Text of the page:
Ensuring access for everybody, everywhere

In the face of pandemics, nobody is safe until everybody is safe. The package of essential products against COVID-19 must be adapted to low- and middle-income countries, and respond to the needs of people with other diseases such as HIV, TB and malaria. Equitable access to medicines, tests and vaccines could contribute to saving millions of lives and limiting the economic ravages of the pandemic.

NgenIRS: How new insecticides are boosting the fight against malaria

In only four years, the Unitaid-supported Next Generation Indoor Residual Spraying (NgenIRS) initiative with UK-based Innovative Vector Control Consortium (IVCC) has succeeded in reinvigorating the fight against malaria-carrying mosquitoes —particularly, those that have developed resistance to the most commonly used insecticides.

Alongside treated bed nets, the spraying of walls with insecticides that last for months has been instrumental in reducing malaria cases. But by 2016, the use of indoor residual spraying (IRS) had dropped by 40 percent. Mosquitos had become resistant to pyrethroid-based products and the only new insecticide in the market was expensive and did not allow for rotation, which is essential to slow down the development of resistance.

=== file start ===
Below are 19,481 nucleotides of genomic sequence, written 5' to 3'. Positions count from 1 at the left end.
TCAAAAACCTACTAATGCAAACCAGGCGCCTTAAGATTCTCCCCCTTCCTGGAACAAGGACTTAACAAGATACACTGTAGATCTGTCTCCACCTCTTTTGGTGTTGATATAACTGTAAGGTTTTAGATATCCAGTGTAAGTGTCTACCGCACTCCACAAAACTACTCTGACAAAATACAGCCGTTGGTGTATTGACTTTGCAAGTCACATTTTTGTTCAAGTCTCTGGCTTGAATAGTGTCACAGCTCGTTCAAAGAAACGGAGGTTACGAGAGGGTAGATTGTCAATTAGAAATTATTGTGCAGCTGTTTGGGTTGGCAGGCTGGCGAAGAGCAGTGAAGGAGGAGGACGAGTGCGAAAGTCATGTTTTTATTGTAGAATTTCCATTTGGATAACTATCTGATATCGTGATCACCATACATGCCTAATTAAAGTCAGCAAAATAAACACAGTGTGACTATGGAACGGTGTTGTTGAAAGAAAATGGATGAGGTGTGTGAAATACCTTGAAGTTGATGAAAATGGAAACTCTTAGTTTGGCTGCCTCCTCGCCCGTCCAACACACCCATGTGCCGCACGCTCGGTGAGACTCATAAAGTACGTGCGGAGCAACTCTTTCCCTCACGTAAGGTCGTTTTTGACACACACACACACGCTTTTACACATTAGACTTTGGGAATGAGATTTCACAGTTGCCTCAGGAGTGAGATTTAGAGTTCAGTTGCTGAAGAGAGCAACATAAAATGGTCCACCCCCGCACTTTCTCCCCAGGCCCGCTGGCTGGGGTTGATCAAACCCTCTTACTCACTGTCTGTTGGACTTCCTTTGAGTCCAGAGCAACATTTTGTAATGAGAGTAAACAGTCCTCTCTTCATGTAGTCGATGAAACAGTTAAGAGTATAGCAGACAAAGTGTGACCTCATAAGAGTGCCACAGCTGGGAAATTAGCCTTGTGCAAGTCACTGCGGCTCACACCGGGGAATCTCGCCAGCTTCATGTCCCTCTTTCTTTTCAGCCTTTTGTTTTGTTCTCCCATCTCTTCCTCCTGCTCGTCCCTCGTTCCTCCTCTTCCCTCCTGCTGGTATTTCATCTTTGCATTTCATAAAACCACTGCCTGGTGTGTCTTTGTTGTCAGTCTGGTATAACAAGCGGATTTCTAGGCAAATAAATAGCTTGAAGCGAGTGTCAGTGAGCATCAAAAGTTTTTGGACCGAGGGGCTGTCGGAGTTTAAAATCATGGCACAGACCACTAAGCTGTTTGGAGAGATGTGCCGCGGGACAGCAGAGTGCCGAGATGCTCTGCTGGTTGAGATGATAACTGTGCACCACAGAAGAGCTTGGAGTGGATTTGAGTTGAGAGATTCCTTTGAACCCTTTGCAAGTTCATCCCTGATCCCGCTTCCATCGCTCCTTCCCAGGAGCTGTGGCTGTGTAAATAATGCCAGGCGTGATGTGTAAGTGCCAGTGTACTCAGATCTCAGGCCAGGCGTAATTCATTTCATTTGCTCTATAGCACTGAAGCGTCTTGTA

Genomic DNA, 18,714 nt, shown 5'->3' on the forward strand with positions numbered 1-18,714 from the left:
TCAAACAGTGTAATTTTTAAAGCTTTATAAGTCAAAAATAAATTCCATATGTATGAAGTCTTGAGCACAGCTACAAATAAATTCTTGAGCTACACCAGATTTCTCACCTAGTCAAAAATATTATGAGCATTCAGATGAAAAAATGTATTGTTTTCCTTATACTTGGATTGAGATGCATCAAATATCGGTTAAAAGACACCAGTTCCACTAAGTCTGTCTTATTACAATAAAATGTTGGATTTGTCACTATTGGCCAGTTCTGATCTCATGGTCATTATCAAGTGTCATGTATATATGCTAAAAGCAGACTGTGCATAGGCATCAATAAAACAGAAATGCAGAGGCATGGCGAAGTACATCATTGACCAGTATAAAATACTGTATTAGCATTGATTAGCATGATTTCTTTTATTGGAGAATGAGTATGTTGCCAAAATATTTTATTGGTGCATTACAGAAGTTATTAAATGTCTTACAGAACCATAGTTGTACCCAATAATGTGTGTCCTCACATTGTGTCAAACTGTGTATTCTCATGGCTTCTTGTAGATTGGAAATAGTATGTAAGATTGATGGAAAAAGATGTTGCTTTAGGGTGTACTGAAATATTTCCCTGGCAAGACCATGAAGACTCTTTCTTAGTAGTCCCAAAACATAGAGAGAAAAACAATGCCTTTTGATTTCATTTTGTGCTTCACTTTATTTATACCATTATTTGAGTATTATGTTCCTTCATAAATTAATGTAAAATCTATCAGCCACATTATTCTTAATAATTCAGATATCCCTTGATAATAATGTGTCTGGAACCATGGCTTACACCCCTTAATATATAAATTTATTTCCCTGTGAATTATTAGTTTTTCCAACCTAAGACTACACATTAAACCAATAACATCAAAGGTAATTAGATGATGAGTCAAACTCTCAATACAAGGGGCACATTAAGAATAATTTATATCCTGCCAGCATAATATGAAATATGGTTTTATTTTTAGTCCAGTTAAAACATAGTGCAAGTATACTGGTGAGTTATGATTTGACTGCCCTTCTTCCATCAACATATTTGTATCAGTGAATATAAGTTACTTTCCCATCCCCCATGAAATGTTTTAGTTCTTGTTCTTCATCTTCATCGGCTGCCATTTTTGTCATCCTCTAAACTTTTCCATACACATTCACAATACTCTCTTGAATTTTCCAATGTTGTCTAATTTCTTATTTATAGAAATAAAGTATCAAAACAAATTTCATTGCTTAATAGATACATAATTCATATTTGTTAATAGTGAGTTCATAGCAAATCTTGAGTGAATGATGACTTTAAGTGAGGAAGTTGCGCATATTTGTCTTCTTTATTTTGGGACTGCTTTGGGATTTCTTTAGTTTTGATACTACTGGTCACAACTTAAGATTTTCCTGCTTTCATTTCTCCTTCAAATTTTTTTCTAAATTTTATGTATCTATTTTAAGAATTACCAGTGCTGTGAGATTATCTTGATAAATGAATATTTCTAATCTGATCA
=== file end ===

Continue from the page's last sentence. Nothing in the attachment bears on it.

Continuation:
In response, the NgenIRS initiative led by the IVCC in collaboration with the US President’s Malaria Initiative, The Global Fund, Abt Associates and PATH, has paved the way for a marked increase in the use of 3rd Generation Indoor Residual Spraying (3GIRS) products, saving lives, countering resistance and easing the pressure on health systems. Here is how:

NgenIRS has reversed the downward trend in IRS use, bringing forth a significant public health impact, savings in commodity costs, and new evidence showing the cost-effectiveness of 3GIRS.
The investment is part of Unitaid's work to accelerate progress towards the global malaria goals. It also supports the commitment of 53 nations to halve cases in the Commonwealth by 2023, as announced in the Malaria Summit London in 2018.

Procurement in times of COVID-19: insights from Husain Mohd Afifi

When he graduated in Construction Contracts in Malaysia, little did Husain Mohd Afifi know what he would be helping to build were not skyscrapers but stronger health systems. A procurement specialist with WHO's Global Service Centre in Kuala Lumpur, Afifi has finished a five-month stint with Unitaid. "I got to see things from the users perspective," he says. "I now have a much better understanding of the needs and challenges users face, and of the hard work that goes behind each requisition." Especially, in times of COVID-19.

The pandemic calls for more agile and flexible procurement arrangements. Also, there is a much higher demand for certain services and goods, making supplies and expert resources harder to come by. It is the job of professionals like Afifi to make things happen, no matter what.

"Procurement officers must ensure sufficient and timely supply of the things organizations such as Unitaid and WHO need to fulfill their missions and save lives. And that —well, that is gratifying."